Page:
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With: Julia Louis-Dreyfus, James Gandolfini, Toni Collette, Catherine Keener, Ben Falcone, Toby Huss, Michaela Watkins, Eve Hewson, Amy Landecker, Anjelah Johnson, Christopher Nicholas Smith, Tracey Fairaway, Elizabeth Schmidt, Phillip Brock, Tavi Gevinson, Anoop Viswanathan, Eve Hewson
Written by: Nicole Holofcener
Directed by: Nicole Holofcener
MPAA Rating: PG-13 for crude and sexual content, comic violence, language and partial nudity
Running Time: 93
Date: 09/27/2013
IMDB

Enough Said (2013)

3 Stars (out of 4)

Massaging the Situation

By Jeffrey M. Anderson

Nicole Holofcener's Enough Said begins as an awkward, wince-inducing experience, at least for male viewers. It's as if we've accidentally walked into the ladies' loo and overheard some conversations that we really didn't want to hear, or don't care at all about (like rearranging furniture). And as much as those terrific actresses Julia Louis-Dreyfus, Toni Collette, and Catherine Keener appear to want to be laid-back, they make your neck muscles clench up.

Then James Gandolfini walks into the picture, and things settle down into a fine, genuine groove. As it happens, the great Gandolfini passed away, far too soon, this past June, and Enough Said is one of his final feature films. The film definitely has a different vibe than it would have if he were alive, but the fact remains: his performance is so vivid that he brings you a character that feels alive.

Louis-Dreyfus stars as Eva, a Los Angeles masseuse who does door-to-door work. She's divorced and single, and not particularly interested in dating. Her thoughts are more absorbed in her teen daughter, Ellen (Tracey Fairaway), who is about to leave for college. Ellen's best friend Chloe (Tavi Gevinson), who seems lost and hangs around the house a lot, provides a kind of surrogate daughter for Evi's empty nest syndrome.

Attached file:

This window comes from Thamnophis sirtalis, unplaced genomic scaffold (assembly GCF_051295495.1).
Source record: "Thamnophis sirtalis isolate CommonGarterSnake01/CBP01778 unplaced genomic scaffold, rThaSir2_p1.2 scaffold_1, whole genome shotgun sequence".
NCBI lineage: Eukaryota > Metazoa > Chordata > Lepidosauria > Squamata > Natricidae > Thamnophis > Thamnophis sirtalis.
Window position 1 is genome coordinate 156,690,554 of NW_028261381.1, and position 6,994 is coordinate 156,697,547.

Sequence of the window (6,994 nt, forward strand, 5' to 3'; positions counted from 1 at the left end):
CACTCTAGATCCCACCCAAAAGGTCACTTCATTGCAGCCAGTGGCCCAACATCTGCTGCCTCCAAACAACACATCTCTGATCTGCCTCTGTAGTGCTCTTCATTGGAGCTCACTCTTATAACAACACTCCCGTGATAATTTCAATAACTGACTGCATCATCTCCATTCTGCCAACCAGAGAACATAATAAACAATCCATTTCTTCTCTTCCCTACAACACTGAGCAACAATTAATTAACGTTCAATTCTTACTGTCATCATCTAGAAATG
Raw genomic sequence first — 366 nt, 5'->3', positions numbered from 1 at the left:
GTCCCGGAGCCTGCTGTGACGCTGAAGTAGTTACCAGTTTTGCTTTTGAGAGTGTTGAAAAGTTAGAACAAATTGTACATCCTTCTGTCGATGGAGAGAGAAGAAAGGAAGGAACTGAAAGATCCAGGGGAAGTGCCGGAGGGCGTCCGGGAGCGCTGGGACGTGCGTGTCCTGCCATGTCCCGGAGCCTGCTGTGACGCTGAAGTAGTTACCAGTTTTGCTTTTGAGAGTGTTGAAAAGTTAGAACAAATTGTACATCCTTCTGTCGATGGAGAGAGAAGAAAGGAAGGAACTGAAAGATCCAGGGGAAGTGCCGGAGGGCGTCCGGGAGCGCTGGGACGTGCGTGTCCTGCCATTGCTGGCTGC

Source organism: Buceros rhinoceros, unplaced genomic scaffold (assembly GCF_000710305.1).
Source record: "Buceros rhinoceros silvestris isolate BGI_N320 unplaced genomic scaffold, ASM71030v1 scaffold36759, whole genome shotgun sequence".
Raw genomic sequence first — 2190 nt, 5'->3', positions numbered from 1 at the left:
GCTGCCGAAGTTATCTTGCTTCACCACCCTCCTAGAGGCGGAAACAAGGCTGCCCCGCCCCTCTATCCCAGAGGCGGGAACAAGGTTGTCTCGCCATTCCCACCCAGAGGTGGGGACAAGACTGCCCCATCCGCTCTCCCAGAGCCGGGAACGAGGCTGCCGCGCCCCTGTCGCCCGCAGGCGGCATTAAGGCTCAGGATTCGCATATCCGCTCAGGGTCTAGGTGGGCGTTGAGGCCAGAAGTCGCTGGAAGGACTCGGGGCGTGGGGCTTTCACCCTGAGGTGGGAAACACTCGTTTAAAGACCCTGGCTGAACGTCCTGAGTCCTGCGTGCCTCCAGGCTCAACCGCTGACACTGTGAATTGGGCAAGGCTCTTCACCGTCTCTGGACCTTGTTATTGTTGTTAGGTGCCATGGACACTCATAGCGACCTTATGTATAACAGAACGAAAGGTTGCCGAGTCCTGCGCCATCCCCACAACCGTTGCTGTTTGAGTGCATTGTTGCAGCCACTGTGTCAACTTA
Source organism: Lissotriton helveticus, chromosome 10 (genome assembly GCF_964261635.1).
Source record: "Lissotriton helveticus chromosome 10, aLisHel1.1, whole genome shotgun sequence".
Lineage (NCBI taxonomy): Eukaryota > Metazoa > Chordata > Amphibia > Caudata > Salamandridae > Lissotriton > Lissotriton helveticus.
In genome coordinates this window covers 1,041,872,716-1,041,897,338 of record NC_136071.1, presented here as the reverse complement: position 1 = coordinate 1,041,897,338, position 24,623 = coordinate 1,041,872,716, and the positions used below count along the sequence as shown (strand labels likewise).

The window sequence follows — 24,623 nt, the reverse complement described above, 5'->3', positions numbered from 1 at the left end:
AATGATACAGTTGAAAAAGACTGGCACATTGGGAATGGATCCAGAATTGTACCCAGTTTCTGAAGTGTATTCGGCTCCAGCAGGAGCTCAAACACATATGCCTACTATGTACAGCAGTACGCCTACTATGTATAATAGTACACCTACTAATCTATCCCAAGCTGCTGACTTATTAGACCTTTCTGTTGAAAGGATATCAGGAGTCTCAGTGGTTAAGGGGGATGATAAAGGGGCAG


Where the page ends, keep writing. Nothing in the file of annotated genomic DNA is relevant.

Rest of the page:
Meanwhile, Eva goes to a party with her best friend, therapist Sarah (Toni Collette), and Sarah's husband Will (Ben Falcone). There she meets a potential new client, poet Marianne (Catherine Keener). She also meets single Albert (Gandolfini), who is a little on the heavy side, but who seems sweet and who also has a daughter leaving for college. Eva and Albert start dating, and though there are no real fireworks at first, they soon develop a warm affection for each other. Their scenes together are terrific, and save the entire movie.

Unfortunately, there's also a sitcom plot twist -- one that requires Eva to hide behind the shrubbery to avoid an embarrassing moment -- but Holofcener avoids slapstick and gets it out of the way smoothly and quickly, and the repercussions feel real. Gandolfini's handling of the denouncement is so superb you may get tears in your eyes. This is not to punish Louis-Dreyfus, who is a top TV comedienne. It takes her a little while to step up to the material, but she definitely gets there, and becomes a nice match for Gandolfini.

It's interesting to note that Albert works in a television history museum, when this movie features two living examples of TV history, the stars of "The Sopranos" and "Seinfeld." I guess I wish that Enough Said had a little less TV on its mind and a little more cinema. But as it stands I was genuinely moved and won't soon forget these characters.

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